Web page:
PtG Article 04.07.2022

Professor: Cut the amount of football in half for the sake of sustainability

According to Tim Walters, a Canadian college professor, sustainable sport requires fundamentally rethinking the way we do sport. He hopes that fans and players can put pressure on sports organisations to change the structure of sport but is less optimistic when it comes to government intervention in sport’s autonomy.

Under the headline 'Becoming good ancestors: Less football for an inhabitable earth', Canadian college professor Tim Walters participated in a debate on sustainable sport at Play the Game 2022 in Odense. Since the last Play the Game conference in Colorado Springs in 2019, climate change and what to do about it has become an increasingly important issue to many stakeholders in sport.

“In the past few years there has been an explosion in the amount of interest and activity, and a lot of it is positive. But it’s mostly focused on the game-day experience,” Tim Walters said in an interview after his presentation of major carbon footprints caused by global sport events.

“I think we need to be treating this as an emergency and that requires fundamentally rethinking the way we do sports. For me, that involves reducing the amount of sport. You can cut the amount of football in half any day and forever,” he said at a time when the number of sport events and competitions are higher than ever.

Do you see any signs of progress in that direction?

“I am cautiously optimistic. One of the reasons is that climate change is not only an existential threat to our species. It’s an existential threat for sports organisations as well. Sports are going to find it increasingly difficult to make a convincing ethical argument for why it should be ok for FIFA to encourage millions of people to get on aeroplanes and fly huge distances,” Walters said.

“I think these changes are coming. My hope is to work with fan groups, player groups, and NGOs to sort of encourage this idea that we need to be more radical about changing the structure of sports, since for me that is ultimately the problem. And it is also the hardest thing to change.”

“This idea seems crazy to people. But as a football fan, I have been thinking about how that would affect my life: Not very much. There would still be plenty of content for me to consume as a fan and still ways for people to profit from the game. So, this gives me cause for optimism as well,” Walters said.

Do you think sports leaders are able to make decisions as fast as needed?

“They change their cultures very slowly. But I think there is a lot of people within these sports organisations who care about this and there is a general rising interest in and concern with these questions in the public that bubbles up. But like everything else, you need to struggle to apply pressure. FIFA is not going to change the way that it does World Cups unless it has to and can live with what the alternative would look like,” Walters said.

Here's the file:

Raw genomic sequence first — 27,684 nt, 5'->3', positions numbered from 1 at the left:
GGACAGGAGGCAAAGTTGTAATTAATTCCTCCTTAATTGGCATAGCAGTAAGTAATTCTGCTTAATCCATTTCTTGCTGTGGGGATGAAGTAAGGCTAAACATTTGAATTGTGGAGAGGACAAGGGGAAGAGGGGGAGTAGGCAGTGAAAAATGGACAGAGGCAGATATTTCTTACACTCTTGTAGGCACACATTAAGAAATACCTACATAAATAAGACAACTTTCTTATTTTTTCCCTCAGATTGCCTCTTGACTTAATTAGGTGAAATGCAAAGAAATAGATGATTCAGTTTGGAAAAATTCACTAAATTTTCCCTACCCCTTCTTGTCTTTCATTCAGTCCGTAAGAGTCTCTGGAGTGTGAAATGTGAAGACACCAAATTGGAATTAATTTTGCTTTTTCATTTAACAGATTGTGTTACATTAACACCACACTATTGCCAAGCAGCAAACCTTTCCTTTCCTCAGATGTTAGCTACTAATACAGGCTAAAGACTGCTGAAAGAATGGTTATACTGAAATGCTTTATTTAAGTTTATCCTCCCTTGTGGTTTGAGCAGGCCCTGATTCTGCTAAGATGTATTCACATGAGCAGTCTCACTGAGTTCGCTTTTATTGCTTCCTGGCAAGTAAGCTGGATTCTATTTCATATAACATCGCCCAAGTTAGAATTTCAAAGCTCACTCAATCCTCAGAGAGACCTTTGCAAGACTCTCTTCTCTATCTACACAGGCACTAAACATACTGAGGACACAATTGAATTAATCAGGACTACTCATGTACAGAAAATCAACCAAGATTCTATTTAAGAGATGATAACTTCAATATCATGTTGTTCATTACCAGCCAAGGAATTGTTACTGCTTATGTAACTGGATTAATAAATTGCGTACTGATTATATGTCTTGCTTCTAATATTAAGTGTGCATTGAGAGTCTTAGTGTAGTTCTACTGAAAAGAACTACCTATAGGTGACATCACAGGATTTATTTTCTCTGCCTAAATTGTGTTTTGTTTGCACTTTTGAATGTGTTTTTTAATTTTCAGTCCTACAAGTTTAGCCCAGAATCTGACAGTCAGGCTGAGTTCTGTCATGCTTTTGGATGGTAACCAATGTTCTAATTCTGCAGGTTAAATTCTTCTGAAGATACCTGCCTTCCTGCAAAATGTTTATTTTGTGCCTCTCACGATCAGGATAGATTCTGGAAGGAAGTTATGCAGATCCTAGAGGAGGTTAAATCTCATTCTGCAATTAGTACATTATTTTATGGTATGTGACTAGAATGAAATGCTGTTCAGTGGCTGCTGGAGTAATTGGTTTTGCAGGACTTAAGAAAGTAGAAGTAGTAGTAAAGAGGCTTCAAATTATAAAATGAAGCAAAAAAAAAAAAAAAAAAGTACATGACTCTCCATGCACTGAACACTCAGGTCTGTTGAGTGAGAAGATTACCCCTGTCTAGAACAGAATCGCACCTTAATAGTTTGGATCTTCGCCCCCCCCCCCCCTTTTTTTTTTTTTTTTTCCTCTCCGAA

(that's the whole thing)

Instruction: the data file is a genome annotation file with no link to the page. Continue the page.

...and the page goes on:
“So, I am never optimistic about organisations like FIFA or UEFA coming to these decisions by themselves. But I think that they will do what they have to do to be a successful entity. My hope is that if we can make sustainable sport ‘the thing’ and enough people are advocating for it, that at some point it becomes impossible for the sports organisations to not do something.”

It will solve other problems as well

But Tim Walthers’ optimism is also caused by the fact that minimising sport’s carbon footprint by reducing the amount of sport played could solve other sports problems as well.

“You are hearing more and more about players' exertion. Fewer competitions are better for the players’ bodies. I see a reduction in the amount of sport being played as having other benefits too that perhaps can be attractive for other stakeholder groups within sport.”

Do you have the same optimism about government intervention in sport’s autonomy if the sports organisations don’t change the structure of sport?

“There I am a little bit less optimistic. I don’t know why we allow sports to operate with the level of autonomy that we do. It’s not a kind of consideration we give to any other business or industry. Somehow, sports can just do whatever they want. The only time I have ever seen a government engage in a restrictive way with FIFA was the US Justice Department’s engagement in the FIFA corruption case. So, no. I am not optimistic that pressure on sports organisations would come from governments, because governments are similarly reluctant to make any kind of changes to the way they function,” Walters said.

“Pressure will come from fans and players and organisations like Play the Game, and other NGOs around the world that are interested in leading the way that people are thinking about these problems.”

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